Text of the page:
Decoding the genetic basis of floret fertility in wheat - A high grain yield is undoubtedly a desirable trait in cereal crops. Floret fertility is a key factor which determines the number of grains per inflorescence of cereals such as bread wheat or barley. Nonetheless, until recently little was known about its genetic basis. Whilst investigating floret fertility, a group of researchers have now discovered the locus Grain Number Increase 1 (GNI1), an important contributor to floret fertility. A writeup from Science Daily of an international collaboration, including researchers from the Robert H. Smith Faculty of Agriculture, to decode the genetic basis of floret fertility in wheat.Read more >
One year ago, to the week, a group of driven students came to us with a exciting idea- they wanted to represent the Hebrew University of Jerusalem at iGEM- the worlds biggest synthetic biology competition.
After a year of hard work the results are in. Of over 300 teams our students' work was nominated for best software tool, won second place in the environmental project category, and won the best plant synthetic biology award!!
Congratulations to our winners who's achievements have made us very proud. Read more about Faculty Team Wins at iGem
Jerusalem Post covers Food Tech Nation Conference at the Faculty - The future of healthy eating drew crowds Thursday at the Hebrew University of Jerusalem Robert H. Smith Faculty of Agriculture in Rehovot. About 300 people came to an event celebrating the institution’s 75th anniversary and giving students the opportunity to showcase their work. It featured some of the latest developments in Israeli food technology ranging from 3D printed meals to protein powder made from fly larva.Read more >
Faculty scientists Professors Ido Braslavsky and Oded Shoseyov develop technique to print food according to pre-defined criteria in a process that will serve a variety of special-needs populations.Read more >
The genome sequence of wild emmer wheat was determined by an international group of scientists headed by Dr Assaf Distelfeld. Wild Emmer wheat is the original form of nearly all the domesticated wheat in the world, including durum (pasta) and bread wheat. Wild emmer is too low-yielding to be of use to farmers today, but it contains many attractive characteristics that are being used by plant breeders to improve wheat.Read more >
A unique antibiotic that can kill bacteria that are resistant to conventional antibacterials without damaging the cells that store them has been developed by scientists at the Hebrew University of Jerusalem. The pioneering study was carried out by Dr. Zvi Hayouka and colleagues.Read more >
Prof. Ron Ofri discovered natural day-blindness in sheep and together with colleagues developed a genetic treatment for a similar type of day-blindness in humans. Prof. Ofri recently received a prize for his research from the Hebrew University. Nature published a "Careers" feature on Prof. Ofri in the May 25th issue.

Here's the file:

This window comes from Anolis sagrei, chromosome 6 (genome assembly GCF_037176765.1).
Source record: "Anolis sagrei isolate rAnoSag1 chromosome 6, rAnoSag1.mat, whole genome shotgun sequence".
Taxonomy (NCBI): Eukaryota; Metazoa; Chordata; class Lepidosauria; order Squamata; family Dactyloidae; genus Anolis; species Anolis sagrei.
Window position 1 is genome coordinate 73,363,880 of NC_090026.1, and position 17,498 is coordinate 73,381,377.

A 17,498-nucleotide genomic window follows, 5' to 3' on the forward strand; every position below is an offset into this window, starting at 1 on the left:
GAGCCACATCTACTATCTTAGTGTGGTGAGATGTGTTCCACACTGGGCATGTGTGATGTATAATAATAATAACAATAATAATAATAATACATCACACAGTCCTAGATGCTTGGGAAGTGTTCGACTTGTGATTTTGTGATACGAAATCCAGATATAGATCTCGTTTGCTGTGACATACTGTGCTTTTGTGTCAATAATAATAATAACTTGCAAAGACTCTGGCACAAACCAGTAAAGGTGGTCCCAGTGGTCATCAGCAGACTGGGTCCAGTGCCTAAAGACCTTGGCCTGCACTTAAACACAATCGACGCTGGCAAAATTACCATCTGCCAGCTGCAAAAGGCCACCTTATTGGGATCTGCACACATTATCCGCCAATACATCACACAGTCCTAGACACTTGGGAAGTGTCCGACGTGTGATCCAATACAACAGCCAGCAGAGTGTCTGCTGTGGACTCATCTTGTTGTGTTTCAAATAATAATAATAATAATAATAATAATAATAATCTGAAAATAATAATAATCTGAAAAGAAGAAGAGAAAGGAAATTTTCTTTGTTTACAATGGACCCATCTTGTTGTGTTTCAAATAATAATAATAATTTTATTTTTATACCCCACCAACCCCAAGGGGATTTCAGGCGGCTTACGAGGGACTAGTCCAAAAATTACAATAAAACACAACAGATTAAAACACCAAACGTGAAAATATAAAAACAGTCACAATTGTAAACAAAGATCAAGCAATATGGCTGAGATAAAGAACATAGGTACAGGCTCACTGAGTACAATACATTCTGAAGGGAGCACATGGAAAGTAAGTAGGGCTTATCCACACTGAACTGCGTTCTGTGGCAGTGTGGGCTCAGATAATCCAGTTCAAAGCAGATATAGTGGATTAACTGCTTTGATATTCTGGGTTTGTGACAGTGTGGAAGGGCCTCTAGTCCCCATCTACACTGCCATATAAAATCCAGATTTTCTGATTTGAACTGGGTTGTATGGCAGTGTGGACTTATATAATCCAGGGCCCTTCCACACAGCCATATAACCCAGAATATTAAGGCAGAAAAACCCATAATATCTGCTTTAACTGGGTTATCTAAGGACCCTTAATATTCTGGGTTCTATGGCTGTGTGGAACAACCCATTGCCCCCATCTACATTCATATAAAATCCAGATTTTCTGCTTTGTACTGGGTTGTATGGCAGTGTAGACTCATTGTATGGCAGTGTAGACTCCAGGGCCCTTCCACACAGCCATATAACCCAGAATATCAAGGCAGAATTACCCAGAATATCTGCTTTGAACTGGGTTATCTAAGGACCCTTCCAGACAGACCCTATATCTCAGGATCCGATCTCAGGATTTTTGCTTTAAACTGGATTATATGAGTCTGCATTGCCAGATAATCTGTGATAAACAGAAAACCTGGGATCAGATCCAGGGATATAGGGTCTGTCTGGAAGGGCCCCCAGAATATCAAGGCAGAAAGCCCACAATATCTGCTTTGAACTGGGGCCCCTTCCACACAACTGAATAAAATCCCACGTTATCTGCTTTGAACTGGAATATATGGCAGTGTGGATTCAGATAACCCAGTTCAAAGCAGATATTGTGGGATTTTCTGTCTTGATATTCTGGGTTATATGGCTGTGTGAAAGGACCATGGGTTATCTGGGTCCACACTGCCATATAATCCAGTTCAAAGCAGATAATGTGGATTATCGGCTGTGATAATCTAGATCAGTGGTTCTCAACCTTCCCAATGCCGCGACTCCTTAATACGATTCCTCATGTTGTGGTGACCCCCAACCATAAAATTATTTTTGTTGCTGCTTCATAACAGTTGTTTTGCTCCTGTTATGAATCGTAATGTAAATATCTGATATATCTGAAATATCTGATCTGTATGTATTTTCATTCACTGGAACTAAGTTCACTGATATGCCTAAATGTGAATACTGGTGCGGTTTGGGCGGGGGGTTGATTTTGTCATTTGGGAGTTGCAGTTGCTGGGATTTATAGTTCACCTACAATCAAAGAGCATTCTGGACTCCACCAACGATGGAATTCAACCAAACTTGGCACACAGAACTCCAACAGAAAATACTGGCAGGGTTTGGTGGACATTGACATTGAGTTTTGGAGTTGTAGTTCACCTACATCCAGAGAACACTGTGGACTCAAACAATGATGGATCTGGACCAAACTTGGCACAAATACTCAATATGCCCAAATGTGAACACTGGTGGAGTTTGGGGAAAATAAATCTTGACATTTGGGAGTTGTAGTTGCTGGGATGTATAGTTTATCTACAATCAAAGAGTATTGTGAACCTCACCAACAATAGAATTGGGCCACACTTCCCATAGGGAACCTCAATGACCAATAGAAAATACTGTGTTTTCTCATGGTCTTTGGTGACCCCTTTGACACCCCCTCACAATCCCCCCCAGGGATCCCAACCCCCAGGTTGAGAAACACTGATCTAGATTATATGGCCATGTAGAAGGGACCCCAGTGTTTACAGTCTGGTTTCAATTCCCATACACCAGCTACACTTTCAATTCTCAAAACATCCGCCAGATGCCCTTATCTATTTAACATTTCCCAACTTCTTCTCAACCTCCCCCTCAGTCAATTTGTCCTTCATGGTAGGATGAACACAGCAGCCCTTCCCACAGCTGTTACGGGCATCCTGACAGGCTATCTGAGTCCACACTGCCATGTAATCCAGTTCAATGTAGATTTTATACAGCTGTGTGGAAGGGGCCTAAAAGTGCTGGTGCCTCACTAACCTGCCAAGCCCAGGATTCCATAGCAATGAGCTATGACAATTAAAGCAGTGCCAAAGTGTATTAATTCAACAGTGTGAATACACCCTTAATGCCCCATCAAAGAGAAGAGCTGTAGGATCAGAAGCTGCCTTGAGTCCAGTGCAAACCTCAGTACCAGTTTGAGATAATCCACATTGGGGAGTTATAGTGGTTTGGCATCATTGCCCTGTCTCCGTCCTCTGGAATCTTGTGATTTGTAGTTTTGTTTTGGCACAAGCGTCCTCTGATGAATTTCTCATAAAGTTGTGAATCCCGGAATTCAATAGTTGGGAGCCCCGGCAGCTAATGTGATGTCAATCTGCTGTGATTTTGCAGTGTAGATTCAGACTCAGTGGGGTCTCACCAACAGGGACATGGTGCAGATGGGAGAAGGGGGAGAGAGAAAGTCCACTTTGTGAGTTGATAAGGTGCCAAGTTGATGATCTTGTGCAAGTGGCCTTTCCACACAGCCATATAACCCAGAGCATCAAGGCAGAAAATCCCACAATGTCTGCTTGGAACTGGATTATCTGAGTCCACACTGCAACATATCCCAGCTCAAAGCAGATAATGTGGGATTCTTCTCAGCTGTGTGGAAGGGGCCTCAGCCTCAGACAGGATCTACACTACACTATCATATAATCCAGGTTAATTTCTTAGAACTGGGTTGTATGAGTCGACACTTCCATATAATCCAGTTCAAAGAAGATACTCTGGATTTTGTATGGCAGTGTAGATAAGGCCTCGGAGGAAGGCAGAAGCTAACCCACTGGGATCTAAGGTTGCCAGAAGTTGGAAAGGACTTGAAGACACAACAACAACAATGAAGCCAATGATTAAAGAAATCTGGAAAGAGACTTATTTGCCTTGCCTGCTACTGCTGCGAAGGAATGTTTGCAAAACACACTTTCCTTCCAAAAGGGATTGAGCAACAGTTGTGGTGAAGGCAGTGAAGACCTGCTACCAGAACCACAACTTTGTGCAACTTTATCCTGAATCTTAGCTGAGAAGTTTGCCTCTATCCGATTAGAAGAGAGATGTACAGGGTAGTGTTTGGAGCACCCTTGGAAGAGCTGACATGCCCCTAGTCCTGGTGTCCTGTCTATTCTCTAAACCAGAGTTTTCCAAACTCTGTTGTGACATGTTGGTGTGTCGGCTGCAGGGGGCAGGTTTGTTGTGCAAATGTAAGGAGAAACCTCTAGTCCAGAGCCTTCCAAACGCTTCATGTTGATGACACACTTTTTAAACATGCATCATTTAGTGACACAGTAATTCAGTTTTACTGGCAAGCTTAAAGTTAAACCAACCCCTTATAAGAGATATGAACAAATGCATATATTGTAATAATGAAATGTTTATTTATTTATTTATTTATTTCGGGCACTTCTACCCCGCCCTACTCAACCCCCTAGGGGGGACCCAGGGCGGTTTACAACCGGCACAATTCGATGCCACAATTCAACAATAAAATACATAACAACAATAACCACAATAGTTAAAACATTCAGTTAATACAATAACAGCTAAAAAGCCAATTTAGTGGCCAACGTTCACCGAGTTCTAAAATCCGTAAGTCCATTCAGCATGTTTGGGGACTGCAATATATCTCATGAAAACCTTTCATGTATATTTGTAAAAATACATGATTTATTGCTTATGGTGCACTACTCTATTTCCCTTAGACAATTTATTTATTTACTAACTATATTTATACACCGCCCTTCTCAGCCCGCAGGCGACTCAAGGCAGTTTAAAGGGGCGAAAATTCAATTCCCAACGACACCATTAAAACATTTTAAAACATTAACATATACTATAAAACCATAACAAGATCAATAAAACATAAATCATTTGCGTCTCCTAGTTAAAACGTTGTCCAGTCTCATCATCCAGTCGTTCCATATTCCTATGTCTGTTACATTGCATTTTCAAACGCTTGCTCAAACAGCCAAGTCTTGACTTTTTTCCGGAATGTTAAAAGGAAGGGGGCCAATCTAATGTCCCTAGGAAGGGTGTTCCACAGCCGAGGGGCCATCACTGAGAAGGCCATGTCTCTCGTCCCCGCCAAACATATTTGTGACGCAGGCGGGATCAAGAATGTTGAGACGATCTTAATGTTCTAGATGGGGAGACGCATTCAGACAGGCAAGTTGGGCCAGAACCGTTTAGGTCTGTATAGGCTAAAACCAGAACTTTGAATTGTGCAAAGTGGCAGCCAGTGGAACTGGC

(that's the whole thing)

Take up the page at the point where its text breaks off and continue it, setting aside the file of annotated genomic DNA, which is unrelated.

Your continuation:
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"In first-of-its-kind research, a 10-member international team of scientists, led by Maor Matzrafi of the Hebrew University of Jerusalem, Ittai Herrmann from Ben-Gurion University of the Negev, and UC Davis agricultural entomologist Christian Nansen, used hyperspectral technologies to successfully predict the viability of the weed seeds and herbicide response. The research, published in the current edition of Frontiers of Plant Science, (here) offers growers of cotton, soybean, corn, watermelon and other crops a new tool in their toolbox to thwart the growth of the herbicide-resistant Palmer amaranth, a fast-growing and highly aggressive weed which cripples crop yields."Read more >
Hebrew University researchers remotely detect buried landmines, using fluorescent bacteria encased in polymeric beads, illuminated by a laser-based scanning system. Prof. Amos Nussinovitch of the Institute of Biochemistry created the polymeric beads encapsulating the baterial detectors.Read more >
62% of school-age children and 85% of pregnant women in Israel have low iodine intakes, according to the country's first national iodine survey. Government funding and legislation, and a government-regulated program of salt or food iodization, are essential to reducing the deficiency, which poses a high risk of impaired neurological development.
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Faculty researchers Eyal Ert, Aliza Fleischer and Nathan Magen had 600 people rate photos of Airbnb hosts in Stockholm. They found that being attractive upped the price people were willing to pay for a room, especially for female hosts. Trustworthy looking hosts with bad user reviews were able to demand higher prices than less trustworthy-looking competitors.Read more >
Limiting carbs to dinner-time increases satiety, reduces risk for diabetes and cardiovascular disease. An experimental diet with carbohydrates eaten mostly at dinner could benefit people suffering from severe and morbid obesity, according to new research at the Hebrew University of Jerusalem.
The diet influences secretion patters of hormones responsible for hunger and satiety, as well as hormones associated with metabolic syndrome. In this way the diet can help dieters persist over the long run, and reduce risk factors for diabetes and cardiovascular disease. The research was carried out by research student Sigal Sofer under the auspices of Prof. (Emeritus) Zecharia Madar.Read more >